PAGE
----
Faculty

Urs Albrecht

Department of Biology, University of Freiburg
The Albrecht lab investigates circadian clocks in mammals. Circadian clocks organize an organism's daily behavior and physiology on a 24-hour time scale.

Bharath Ananthasubramaniam

Humboldt Universität zu Berlin
Bringing a theoretical biologist’s perspective to the study of rhythms in biological systems. Rhythmic phenomena in biology occur over time scales of ms to hours to months. I focus mainly on the circadian clock that produces near 24-hour rhythms in most organisms to cope with the day-night cycle on earth.

Prof. Antony Dodd

John Innes Centre
The Dodd lab investigates the adaptation of plants to fluctuating environments, focusing on circadian regulation and signal transduction.

Russell Foster, BSc PhD FRS

University of Oxford
Head of the Nuffield Laboratory of Ophthalmology and the Sleep and Circadian Neuroscience Institute.
His research interests span both visual and circadian neurobiology with the main focus on the mechanisms whereby light regulates vertebrate circadian rhythms.

Sato Honma

Hokkaido University
Sato Honma is a Japanese chronobiologist who researches the biological mechanisms of circadian rhythms. She mainly collaborates with Ken-Ichi Honma on publications, and both of their primary research focuses are the human circadian clock under temporal isolation and the mammalian suprachiasmatic nucleus (SCN), its components, and associates.

Aarti Jagannath, DPhil

University of Oxford
Aarti Jagannath is a BBSRC David Phillips Fellow at the Sleep and Circadian Neuroscience Institute within the Nuffield Department of Clinical Neuroscience. My group researches the molecular mechanisms that regulate circadian clock entrainment.

Dr James Locke

University of Cambridge
James graduated from the University of Warwick (2000) in Physics, before completing Maths Part III at Cambridge (2001).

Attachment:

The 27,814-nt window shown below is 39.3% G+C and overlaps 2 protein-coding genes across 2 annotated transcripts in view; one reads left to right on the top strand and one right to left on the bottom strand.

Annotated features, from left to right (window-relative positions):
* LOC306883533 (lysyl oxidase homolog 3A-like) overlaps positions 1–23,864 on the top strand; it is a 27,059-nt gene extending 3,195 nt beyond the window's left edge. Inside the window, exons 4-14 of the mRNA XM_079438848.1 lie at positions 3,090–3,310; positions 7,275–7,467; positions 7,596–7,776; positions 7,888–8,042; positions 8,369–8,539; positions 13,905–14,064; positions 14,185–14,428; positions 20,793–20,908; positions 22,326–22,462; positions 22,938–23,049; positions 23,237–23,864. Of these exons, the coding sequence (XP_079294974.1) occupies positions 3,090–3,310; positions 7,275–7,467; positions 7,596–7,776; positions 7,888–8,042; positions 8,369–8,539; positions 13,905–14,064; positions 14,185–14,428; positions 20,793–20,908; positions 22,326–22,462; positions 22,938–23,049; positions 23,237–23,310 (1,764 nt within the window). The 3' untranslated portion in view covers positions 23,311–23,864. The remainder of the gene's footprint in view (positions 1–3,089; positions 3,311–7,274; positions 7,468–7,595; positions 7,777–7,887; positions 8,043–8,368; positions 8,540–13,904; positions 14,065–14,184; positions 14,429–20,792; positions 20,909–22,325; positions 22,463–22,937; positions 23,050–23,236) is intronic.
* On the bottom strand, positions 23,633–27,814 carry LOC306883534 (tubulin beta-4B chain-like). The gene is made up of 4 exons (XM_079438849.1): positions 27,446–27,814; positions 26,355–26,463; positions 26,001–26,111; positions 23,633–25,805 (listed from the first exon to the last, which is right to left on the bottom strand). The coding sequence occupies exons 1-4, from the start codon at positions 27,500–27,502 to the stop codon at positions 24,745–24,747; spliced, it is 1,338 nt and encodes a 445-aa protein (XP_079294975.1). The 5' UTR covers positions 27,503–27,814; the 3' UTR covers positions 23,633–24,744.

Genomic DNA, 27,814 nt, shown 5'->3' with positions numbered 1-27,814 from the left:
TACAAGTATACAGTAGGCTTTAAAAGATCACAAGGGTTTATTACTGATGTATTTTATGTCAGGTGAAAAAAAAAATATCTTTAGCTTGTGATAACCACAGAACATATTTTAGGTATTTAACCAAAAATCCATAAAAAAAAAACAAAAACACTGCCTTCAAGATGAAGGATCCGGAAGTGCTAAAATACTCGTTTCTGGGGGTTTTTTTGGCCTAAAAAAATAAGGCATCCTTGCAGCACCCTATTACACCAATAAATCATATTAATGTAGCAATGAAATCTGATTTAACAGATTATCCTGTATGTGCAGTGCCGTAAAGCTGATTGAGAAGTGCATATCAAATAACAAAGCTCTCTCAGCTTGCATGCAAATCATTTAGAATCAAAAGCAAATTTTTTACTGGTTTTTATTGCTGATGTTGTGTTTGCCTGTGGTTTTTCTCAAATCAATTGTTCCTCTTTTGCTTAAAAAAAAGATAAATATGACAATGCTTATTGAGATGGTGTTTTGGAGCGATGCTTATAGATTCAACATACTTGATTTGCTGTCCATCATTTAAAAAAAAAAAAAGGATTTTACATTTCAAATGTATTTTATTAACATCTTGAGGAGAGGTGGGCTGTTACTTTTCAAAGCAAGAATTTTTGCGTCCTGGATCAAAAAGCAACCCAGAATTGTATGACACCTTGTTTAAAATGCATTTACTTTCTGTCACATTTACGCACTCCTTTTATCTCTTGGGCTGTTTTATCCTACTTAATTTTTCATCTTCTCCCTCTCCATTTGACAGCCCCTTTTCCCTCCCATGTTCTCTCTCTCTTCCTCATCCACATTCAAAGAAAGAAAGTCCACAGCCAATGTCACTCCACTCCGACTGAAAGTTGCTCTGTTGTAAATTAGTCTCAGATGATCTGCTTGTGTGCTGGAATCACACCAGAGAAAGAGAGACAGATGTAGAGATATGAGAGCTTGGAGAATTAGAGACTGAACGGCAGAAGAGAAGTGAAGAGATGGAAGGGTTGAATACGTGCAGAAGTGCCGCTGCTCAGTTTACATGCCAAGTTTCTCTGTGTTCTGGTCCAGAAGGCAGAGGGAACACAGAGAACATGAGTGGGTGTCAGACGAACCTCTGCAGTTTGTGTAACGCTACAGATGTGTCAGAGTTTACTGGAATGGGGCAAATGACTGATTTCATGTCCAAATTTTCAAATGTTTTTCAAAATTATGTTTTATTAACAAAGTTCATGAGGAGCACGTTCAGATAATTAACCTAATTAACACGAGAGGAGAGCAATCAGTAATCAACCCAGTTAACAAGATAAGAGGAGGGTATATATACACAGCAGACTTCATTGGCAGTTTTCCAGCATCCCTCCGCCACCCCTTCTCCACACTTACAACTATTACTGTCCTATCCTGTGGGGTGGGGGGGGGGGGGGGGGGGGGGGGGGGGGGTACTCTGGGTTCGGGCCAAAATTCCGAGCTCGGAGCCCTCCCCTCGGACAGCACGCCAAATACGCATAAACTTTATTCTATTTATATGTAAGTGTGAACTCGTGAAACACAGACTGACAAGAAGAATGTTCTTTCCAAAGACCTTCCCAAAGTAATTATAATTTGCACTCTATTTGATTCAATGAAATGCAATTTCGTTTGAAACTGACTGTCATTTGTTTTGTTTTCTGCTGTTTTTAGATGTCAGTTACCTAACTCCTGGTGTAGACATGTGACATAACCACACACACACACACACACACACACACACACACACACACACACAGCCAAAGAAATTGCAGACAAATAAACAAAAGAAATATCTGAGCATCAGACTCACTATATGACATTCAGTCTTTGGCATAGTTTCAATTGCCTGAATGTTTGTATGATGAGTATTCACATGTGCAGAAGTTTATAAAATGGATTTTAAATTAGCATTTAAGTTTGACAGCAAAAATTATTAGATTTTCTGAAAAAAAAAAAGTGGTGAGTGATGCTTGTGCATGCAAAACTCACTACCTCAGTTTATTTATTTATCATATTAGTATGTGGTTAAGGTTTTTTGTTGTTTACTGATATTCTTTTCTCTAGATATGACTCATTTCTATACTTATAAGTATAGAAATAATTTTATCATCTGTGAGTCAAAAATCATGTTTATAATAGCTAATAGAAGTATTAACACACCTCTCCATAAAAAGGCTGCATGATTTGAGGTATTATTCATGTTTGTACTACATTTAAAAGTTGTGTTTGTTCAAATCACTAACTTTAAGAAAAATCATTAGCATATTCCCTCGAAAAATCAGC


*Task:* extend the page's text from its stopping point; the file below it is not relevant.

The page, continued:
Prof. Martha Merrow, PhD

LMU Munich
Martha Merrow has been teaching at Chronobiology schools almost every year since 1996. Her research focuses on chronobiology principles, especially through entrainment. She is interested in describing clocks in new model systems, showing the pervasive nature of daily temporal structures in biology. Martha is currently the president of the European Biological Rhythms Society, the chair of the Education Committee for the Society for Research on Biological Rhythms and the Chair of the Department of Medical Psychology at the LMU Munich.

Prof. Sarah Reece

The University of Edinburgh
Parasites live in inside the bodies of hosts and vectors, with whom they are engaged in a life-and-death struggle. My group uncovers the strategies parasites have evolved to cope with the challenges and exploit opportunities of their lifestyle by asking “what makes parasites so successful” and “what limits their success”.

Valerie Simonneaux

University of Strasbourg
Valerie Simonneaux is a CNRS director of research (DR1 CNRS since 2012), head of the team “Neuroendocrine rhythms in reproduction” at the Institute of Cellular and Integrative Neurosciences in Strasbourg, France. Valerie has a broad background in the neuroendocrinology of biological rhythms. Her current focus is on the circadian and seasonal control of reproduction.

Eva Schernhammer, MD, DrPH, MPH, MSc

University of Vienna
Eva Schernhammer is an alumna of the Medical University of Vienna (MD 1992), who conducted several years of clinical work at the SMZ-Süd (formerly Kaiser-Franz-Josef Hospital) in Vienna, with a focus on oncology, before she became full-time faculty at Harvard Medical School/HSPH in 2003.

Prof. Dr. Monika Stengl

Universität Kassel

Dr Tyler Stevenson

University of Glasgow
His research interests focus on understanding the mechanisms underlying the internal representation of time.

Dr. Steffen Tiedt

LMU Munich
We aim to identify circulating signatures that inform on the local and systemic effects of stroke and to explore the underlying molecular and pathophysiological mechanisms.

Vladyslav Vyazovskiy PhD

University of Oxford
In the last decades a vast empirical and theoretical knowledge about sleep mechanisms has been accumulated. Surprisingly, the function of sleep still remains elusive. Moreover, in place of the long-standing question “why do we sleep?” now comes a more fundamental one: “what is sleep?”